A dear friend of mine has fallen on to hard times and is in danger of losing her job now that her car has broken down. It’s looking to be a costly clutch repair. I’ve never asked for any money in the past for my work here, but please, if anyone has appreciated anything I’ve written on this site, the best tip to me would be to help my friend with a GoFundMe donation by clicking HERE or on the image above.


Thursday, January 12, 2017

Manhattan Baby (1982)

Manhattan Baby marks the end of an era, which was Lucio Fulci’s most prolific filmmaking period that included classics such as Zombie (1979), The Gates of Hell (1980), The Beyond (1981), and The House by the Cemetery (1981). This isn’t to say these were Fulci’s best films; they were just some of the most commercially successful, not to mention big hits with the general horror audience.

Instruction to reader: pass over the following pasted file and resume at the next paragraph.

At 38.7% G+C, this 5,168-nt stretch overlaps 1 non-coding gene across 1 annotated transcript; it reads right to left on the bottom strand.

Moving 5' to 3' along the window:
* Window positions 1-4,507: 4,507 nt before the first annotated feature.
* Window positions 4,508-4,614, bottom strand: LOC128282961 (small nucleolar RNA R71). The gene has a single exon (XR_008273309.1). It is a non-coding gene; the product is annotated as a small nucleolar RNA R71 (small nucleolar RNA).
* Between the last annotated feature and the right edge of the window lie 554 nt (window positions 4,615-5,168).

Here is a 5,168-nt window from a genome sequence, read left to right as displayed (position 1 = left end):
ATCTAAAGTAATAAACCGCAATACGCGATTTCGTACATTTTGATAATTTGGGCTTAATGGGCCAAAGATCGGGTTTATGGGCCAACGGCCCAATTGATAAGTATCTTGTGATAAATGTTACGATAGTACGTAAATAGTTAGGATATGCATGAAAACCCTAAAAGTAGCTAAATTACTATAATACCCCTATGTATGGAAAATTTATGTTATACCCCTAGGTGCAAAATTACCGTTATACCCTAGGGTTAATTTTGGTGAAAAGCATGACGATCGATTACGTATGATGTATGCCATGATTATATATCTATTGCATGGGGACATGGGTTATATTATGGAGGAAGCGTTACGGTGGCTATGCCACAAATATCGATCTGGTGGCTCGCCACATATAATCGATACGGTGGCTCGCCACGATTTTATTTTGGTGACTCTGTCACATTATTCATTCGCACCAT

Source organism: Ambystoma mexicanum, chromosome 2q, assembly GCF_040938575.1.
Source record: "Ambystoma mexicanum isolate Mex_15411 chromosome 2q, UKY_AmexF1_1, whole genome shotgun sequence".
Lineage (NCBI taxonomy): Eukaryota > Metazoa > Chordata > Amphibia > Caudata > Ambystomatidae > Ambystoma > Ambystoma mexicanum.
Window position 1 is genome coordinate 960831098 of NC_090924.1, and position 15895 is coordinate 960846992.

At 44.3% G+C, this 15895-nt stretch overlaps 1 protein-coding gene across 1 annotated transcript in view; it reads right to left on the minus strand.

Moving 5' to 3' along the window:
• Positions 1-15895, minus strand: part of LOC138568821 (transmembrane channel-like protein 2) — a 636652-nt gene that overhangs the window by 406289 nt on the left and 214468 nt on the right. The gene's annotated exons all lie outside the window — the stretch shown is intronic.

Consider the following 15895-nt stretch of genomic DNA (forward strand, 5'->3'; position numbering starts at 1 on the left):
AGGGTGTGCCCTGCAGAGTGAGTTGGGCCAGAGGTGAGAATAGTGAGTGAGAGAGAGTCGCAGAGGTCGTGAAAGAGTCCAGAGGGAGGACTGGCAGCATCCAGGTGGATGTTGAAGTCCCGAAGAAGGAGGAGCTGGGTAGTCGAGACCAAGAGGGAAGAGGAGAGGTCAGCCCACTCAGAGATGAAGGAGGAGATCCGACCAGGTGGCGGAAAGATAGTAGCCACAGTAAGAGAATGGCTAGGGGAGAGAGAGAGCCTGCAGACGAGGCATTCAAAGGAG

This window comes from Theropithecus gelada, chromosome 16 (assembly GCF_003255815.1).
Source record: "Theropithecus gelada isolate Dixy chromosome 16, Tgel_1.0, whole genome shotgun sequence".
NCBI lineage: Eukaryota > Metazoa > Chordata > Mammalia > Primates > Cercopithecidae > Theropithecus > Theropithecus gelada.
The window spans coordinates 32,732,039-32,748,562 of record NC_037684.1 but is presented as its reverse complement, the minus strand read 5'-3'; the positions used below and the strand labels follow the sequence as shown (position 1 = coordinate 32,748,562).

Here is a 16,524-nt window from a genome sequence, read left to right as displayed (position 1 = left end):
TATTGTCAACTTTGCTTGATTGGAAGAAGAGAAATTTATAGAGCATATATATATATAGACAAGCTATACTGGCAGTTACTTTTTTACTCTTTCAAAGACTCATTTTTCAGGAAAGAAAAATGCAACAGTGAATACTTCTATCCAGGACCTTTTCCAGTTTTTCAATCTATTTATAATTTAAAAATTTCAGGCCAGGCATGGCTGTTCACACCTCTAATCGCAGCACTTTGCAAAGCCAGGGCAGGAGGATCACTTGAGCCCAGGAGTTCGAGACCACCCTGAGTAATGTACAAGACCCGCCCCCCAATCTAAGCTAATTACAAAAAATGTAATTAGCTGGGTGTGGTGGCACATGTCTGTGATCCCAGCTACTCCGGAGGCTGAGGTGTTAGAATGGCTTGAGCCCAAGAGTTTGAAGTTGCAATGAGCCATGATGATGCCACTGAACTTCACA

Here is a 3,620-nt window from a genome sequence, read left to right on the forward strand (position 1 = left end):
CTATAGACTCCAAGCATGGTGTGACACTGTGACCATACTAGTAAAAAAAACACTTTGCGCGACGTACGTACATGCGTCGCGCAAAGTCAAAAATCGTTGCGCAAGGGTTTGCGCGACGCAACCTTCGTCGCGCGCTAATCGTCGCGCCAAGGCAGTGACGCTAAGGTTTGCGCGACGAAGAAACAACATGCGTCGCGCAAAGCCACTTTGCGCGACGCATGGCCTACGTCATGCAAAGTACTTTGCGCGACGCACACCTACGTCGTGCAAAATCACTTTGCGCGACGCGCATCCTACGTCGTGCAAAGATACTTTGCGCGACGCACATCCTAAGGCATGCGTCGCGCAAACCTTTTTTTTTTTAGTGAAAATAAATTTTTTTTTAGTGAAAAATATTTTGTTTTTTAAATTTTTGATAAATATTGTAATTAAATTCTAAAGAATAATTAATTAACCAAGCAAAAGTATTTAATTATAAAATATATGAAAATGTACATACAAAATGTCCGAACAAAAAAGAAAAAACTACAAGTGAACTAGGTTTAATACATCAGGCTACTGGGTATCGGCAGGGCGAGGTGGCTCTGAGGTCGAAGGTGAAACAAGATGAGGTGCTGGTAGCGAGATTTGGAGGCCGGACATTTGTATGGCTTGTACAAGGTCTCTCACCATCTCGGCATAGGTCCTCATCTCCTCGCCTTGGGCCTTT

With Fulci being synonymous with gore, zombies, and various sorts of gateways to hell, viewer expectations of Manhattan Baby were probably different than what they got, as it abandons the gothic, supernatural zombie film altogether. It was scriptwriter Dardano Sacchetti’s attempt at moving away from what he considered conventional horror, to try and close up the gates of hell and open new gates of time and space. Although there are obvious influences from The Exorcist (1973) and The Awakening (1980) (and surprising similarities to Poltergeist which came out the same year), Sacchetti wanted to create something different, and for the most part he succeeded.